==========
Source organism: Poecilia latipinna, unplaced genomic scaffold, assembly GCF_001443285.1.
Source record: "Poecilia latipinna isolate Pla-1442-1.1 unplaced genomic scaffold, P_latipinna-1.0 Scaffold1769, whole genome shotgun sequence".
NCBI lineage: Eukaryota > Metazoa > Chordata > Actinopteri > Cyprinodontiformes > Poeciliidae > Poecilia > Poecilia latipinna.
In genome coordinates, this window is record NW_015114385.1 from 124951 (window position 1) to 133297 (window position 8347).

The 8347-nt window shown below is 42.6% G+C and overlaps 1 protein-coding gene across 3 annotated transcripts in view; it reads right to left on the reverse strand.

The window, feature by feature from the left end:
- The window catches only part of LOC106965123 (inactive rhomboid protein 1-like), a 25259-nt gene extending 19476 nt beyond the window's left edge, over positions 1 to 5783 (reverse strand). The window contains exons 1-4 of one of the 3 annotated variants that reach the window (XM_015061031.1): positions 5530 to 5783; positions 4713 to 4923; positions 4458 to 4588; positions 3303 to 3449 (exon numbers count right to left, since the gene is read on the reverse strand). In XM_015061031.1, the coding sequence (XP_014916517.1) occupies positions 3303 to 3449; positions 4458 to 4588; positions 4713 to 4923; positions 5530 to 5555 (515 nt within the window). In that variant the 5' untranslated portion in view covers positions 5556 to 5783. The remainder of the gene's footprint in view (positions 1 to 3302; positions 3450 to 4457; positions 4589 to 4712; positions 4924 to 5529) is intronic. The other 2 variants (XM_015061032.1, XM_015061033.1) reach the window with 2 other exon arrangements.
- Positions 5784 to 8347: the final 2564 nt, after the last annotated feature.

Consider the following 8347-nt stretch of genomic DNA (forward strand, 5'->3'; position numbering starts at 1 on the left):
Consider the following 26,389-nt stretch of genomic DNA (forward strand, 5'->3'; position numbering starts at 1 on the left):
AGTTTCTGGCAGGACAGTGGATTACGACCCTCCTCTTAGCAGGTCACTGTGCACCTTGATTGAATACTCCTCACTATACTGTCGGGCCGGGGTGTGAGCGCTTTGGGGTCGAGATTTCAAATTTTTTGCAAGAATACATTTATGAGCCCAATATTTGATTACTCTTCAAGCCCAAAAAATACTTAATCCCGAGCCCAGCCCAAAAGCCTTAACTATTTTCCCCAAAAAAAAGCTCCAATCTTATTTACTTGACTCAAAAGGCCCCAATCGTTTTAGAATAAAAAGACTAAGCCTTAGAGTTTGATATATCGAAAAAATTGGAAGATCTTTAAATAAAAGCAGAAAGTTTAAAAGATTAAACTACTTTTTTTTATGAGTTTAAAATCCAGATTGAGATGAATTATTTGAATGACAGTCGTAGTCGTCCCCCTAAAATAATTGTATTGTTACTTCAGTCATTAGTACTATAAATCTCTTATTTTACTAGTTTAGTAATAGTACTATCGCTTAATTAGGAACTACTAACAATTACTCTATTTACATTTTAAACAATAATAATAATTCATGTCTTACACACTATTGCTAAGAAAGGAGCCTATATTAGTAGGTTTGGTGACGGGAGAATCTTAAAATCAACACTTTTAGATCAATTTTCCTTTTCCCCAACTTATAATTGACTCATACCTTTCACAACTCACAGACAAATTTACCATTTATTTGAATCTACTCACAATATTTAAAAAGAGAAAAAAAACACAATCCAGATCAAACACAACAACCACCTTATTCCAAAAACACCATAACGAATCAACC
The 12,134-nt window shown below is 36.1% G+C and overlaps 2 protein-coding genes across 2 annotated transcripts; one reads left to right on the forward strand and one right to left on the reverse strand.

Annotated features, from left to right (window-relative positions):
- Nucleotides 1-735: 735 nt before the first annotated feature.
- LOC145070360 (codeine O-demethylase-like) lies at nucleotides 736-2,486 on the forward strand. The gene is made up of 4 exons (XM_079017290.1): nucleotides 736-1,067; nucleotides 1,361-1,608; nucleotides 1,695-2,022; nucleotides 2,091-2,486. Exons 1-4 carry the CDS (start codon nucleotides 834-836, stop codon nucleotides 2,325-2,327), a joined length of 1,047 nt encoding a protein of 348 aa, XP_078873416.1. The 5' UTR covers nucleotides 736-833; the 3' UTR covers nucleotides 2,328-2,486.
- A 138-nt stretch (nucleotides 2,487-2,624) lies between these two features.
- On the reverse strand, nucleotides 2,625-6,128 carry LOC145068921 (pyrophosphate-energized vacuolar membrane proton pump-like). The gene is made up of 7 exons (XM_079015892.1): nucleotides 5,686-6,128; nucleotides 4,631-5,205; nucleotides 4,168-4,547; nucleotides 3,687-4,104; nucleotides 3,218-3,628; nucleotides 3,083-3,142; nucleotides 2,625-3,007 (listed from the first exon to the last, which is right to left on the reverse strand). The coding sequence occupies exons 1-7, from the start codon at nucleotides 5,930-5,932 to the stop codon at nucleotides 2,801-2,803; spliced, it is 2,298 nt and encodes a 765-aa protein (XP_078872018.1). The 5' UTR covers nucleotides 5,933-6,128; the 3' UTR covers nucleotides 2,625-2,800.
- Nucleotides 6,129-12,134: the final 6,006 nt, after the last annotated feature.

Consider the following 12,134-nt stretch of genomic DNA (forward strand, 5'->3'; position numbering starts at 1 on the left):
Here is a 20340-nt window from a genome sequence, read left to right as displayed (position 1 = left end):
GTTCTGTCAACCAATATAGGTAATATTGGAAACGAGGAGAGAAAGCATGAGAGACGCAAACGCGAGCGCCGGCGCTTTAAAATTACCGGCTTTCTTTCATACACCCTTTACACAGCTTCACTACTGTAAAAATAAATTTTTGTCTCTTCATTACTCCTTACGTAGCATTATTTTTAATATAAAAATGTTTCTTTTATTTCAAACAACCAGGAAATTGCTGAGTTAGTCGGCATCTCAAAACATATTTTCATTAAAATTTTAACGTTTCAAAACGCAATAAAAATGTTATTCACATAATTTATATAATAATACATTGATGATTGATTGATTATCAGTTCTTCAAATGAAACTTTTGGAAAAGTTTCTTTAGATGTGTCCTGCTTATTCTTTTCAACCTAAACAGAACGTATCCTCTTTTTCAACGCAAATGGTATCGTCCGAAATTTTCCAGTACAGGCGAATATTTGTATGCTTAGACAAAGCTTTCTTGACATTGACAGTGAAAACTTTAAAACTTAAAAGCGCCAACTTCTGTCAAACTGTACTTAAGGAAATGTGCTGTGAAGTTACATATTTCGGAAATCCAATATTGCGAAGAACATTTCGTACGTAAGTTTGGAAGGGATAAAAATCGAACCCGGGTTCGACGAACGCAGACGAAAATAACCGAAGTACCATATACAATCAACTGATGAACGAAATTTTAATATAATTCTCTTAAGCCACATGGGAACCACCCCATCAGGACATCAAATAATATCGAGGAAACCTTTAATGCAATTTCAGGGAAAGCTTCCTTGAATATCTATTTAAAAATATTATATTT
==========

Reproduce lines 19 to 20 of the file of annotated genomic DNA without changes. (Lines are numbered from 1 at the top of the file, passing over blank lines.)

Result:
Consider the following 12,134-nt stretch of genomic DNA (forward strand, 5'->3'; position numbering starts at 1 on the left):
Here is a 20340-nt window from a genome sequence, read left to right as displayed (position 1 = left end):